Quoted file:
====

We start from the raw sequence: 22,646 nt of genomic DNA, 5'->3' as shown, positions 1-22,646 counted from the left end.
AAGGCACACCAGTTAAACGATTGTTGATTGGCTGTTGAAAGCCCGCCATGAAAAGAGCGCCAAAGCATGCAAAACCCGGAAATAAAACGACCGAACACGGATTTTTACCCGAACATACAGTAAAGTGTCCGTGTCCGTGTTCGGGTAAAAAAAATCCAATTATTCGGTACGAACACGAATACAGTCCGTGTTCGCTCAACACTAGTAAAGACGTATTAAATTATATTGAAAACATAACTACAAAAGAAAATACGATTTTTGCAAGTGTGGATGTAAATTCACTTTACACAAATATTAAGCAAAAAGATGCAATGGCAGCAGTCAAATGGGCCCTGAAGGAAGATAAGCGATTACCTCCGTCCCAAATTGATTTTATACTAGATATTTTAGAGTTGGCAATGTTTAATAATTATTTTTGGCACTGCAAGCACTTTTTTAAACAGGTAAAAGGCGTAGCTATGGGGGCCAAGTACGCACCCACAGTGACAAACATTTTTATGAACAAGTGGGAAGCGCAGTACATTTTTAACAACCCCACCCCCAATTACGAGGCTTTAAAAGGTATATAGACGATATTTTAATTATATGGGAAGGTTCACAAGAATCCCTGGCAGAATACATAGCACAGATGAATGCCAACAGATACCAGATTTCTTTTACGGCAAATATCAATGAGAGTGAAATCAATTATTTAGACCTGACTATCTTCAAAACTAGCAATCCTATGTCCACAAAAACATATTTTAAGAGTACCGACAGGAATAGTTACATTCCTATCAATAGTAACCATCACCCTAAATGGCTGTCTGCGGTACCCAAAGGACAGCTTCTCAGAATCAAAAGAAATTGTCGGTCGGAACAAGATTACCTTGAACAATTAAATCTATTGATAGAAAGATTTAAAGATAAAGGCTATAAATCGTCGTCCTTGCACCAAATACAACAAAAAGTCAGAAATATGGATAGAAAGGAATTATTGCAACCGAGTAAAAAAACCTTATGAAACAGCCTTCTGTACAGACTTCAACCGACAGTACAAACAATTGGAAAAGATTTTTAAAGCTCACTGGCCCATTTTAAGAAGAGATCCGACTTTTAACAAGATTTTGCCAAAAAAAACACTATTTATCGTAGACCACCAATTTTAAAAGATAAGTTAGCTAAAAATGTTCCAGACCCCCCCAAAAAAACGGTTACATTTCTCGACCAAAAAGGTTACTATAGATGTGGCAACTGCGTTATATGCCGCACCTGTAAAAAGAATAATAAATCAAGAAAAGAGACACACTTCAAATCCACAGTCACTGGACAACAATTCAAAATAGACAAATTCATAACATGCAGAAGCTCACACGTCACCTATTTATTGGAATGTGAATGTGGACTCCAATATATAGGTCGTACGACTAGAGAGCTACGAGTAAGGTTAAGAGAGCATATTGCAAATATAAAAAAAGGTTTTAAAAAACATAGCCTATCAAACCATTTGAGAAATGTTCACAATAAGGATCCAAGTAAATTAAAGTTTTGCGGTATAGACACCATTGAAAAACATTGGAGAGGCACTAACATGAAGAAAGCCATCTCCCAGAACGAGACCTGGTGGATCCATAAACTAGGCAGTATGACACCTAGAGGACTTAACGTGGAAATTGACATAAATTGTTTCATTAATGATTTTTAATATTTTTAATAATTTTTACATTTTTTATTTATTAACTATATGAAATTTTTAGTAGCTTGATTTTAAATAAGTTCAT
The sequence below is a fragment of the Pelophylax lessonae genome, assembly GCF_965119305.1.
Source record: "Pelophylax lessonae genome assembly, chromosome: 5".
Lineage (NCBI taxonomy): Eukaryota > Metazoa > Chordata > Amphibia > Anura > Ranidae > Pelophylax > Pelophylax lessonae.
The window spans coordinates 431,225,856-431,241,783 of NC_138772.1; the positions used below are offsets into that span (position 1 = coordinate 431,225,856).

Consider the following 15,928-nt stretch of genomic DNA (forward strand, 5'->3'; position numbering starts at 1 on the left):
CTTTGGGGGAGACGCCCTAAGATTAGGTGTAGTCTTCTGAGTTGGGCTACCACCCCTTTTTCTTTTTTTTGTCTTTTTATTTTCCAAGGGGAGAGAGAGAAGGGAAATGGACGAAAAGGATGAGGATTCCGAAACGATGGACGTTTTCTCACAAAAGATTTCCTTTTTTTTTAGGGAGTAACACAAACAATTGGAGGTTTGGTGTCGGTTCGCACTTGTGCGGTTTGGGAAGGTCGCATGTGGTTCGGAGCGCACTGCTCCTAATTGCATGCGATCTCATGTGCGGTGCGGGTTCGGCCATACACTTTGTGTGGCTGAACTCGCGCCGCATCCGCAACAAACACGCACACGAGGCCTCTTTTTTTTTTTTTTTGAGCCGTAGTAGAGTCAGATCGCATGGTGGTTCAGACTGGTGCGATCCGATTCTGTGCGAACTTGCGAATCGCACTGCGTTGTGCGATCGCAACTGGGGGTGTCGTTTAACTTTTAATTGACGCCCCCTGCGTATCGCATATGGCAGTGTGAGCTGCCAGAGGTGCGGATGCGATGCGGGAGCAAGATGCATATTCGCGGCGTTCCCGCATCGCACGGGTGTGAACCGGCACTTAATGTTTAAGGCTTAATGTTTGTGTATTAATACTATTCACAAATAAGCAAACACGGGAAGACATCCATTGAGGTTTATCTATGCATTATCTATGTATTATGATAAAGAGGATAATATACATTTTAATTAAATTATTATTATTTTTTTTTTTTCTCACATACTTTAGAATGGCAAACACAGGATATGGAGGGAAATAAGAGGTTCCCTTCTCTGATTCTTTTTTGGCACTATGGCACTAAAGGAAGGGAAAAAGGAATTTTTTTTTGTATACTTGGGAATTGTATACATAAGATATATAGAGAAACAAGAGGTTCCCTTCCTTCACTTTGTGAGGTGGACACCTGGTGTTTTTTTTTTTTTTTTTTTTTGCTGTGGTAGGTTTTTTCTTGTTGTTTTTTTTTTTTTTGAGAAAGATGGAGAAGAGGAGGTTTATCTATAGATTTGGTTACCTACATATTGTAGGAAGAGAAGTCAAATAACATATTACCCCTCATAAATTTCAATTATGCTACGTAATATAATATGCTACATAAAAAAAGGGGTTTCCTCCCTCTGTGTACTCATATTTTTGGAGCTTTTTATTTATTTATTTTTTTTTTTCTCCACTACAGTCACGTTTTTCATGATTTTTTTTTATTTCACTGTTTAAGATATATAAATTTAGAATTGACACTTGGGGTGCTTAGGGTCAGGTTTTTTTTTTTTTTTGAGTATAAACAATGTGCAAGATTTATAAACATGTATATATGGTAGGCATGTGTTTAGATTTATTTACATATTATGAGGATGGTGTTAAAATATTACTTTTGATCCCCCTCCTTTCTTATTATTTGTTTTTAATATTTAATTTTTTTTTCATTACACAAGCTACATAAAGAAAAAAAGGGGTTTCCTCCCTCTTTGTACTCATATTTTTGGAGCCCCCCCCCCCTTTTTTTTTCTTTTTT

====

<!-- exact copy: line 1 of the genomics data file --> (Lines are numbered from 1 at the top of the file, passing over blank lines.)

We start from the raw sequence: 22,646 nt of genomic DNA, 5'->3' as shown, positions 1-22,646 counted from the left end.